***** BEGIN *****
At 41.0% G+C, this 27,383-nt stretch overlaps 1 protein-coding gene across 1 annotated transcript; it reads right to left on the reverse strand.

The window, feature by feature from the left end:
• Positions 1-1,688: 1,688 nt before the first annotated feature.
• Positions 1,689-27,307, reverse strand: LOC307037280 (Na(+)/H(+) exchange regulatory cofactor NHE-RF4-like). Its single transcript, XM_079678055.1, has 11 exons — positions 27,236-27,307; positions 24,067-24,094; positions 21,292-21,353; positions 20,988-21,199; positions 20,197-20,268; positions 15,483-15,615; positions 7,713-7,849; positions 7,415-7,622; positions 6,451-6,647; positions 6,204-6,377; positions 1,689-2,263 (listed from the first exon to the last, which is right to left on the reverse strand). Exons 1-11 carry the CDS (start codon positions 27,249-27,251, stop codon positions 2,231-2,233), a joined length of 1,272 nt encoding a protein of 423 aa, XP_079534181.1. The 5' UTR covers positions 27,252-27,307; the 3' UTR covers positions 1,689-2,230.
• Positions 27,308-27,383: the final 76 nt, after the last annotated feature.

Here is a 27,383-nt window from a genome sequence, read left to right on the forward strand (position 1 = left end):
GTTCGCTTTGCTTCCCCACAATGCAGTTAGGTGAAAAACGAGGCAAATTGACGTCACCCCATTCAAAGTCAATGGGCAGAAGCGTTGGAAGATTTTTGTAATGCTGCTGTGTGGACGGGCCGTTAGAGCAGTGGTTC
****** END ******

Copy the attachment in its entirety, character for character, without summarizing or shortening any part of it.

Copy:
At 41.0% G+C, this 27,383-nt stretch overlaps 1 protein-coding gene across 1 annotated transcript; it reads right to left on the reverse strand.

The window, feature by feature from the left end:
• Positions 1-1,688: 1,688 nt before the first annotated feature.
• Positions 1,689-27,307, reverse strand: LOC307037280 (Na(+)/H(+) exchange regulatory cofactor NHE-RF4-like). Its single transcript, XM_079678055.1, has 11 exons — positions 27,236-27,307; positions 24,067-24,094; positions 21,292-21,353; positions 20,988-21,199; positions 20,197-20,268; positions 15,483-15,615; positions 7,713-7,849; positions 7,415-7,622; positions 6,451-6,647; positions 6,204-6,377; positions 1,689-2,263 (listed from the first exon to the last, which is right to left on the reverse strand). Exons 1-11 carry the CDS (start codon positions 27,249-27,251, stop codon positions 2,231-2,233), a joined length of 1,272 nt encoding a protein of 423 aa, XP_079534181.1. The 5' UTR covers positions 27,252-27,307; the 3' UTR covers positions 1,689-2,230.
• Positions 27,308-27,383: the final 76 nt, after the last annotated feature.

Here is a 27,383-nt window from a genome sequence, read left to right on the forward strand (position 1 = left end):
GTTCGCTTTGCTTCCCCACAATGCAGTTAGGTGAAAAACGAGGCAAATTGACGTCACCCCATTCAAAGTCAATGGGCAGAAGCGTTGGAAGATTTTTGTAATGCTGCTGTGTGGACGGGCCGTTAGAGCAGTGGTTC